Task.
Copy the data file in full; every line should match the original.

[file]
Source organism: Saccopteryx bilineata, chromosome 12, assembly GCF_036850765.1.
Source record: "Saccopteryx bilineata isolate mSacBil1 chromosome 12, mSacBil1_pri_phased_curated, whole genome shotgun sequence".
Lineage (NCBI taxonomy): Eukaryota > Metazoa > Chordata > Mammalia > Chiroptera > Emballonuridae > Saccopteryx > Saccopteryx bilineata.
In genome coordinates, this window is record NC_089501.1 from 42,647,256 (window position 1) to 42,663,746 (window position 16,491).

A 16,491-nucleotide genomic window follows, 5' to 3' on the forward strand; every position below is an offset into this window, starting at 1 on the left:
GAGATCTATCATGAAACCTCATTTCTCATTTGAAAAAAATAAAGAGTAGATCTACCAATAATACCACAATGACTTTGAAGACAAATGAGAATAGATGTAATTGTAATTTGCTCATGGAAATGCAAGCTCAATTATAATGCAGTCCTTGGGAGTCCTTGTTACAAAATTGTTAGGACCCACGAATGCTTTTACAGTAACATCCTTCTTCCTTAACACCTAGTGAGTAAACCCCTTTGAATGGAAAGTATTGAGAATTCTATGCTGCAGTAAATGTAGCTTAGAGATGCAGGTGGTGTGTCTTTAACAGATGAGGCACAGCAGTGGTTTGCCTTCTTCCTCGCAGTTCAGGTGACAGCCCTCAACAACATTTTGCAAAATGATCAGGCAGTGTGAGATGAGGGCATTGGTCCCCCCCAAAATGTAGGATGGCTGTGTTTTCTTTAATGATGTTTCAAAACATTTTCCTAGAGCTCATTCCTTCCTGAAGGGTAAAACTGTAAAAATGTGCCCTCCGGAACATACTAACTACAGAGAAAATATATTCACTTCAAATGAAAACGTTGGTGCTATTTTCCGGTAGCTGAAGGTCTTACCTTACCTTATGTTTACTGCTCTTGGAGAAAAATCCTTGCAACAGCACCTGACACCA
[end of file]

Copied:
Source organism: Saccopteryx bilineata, chromosome 12, assembly GCF_036850765.1.
Source record: "Saccopteryx bilineata isolate mSacBil1 chromosome 12, mSacBil1_pri_phased_curated, whole genome shotgun sequence".
Lineage (NCBI taxonomy): Eukaryota > Metazoa > Chordata > Mammalia > Chiroptera > Emballonuridae > Saccopteryx > Saccopteryx bilineata.
In genome coordinates, this window is record NC_089501.1 from 42,647,256 (window position 1) to 42,663,746 (window position 16,491).

A 16,491-nucleotide genomic window follows, 5' to 3' on the forward strand; every position below is an offset into this window, starting at 1 on the left:
GAGATCTATCATGAAACCTCATTTCTCATTTGAAAAAAATAAAGAGTAGATCTACCAATAATACCACAATGACTTTGAAGACAAATGAGAATAGATGTAATTGTAATTTGCTCATGGAAATGCAAGCTCAATTATAATGCAGTCCTTGGGAGTCCTTGTTACAAAATTGTTAGGACCCACGAATGCTTTTACAGTAACATCCTTCTTCCTTAACACCTAGTGAGTAAACCCCTTTGAATGGAAAGTATTGAGAATTCTATGCTGCAGTAAATGTAGCTTAGAGATGCAGGTGGTGTGTCTTTAACAGATGAGGCACAGCAGTGGTTTGCCTTCTTCCTCGCAGTTCAGGTGACAGCCCTCAACAACATTTTGCAAAATGATCAGGCAGTGTGAGATGAGGGCATTGGTCCCCCCCAAAATGTAGGATGGCTGTGTTTTCTTTAATGATGTTTCAAAACATTTTCCTAGAGCTCATTCCTTCCTGAAGGGTAAAACTGTAAAAATGTGCCCTCCGGAACATACTAACTACAGAGAAAATATATTCACTTCAAATGAAAACGTTGGTGCTATTTTCCGGTAGCTGAAGGTCTTACCTTACCTTATGTTTACTGCTCTTGGAGAAAAATCCTTGCAACAGCACCTGACACCA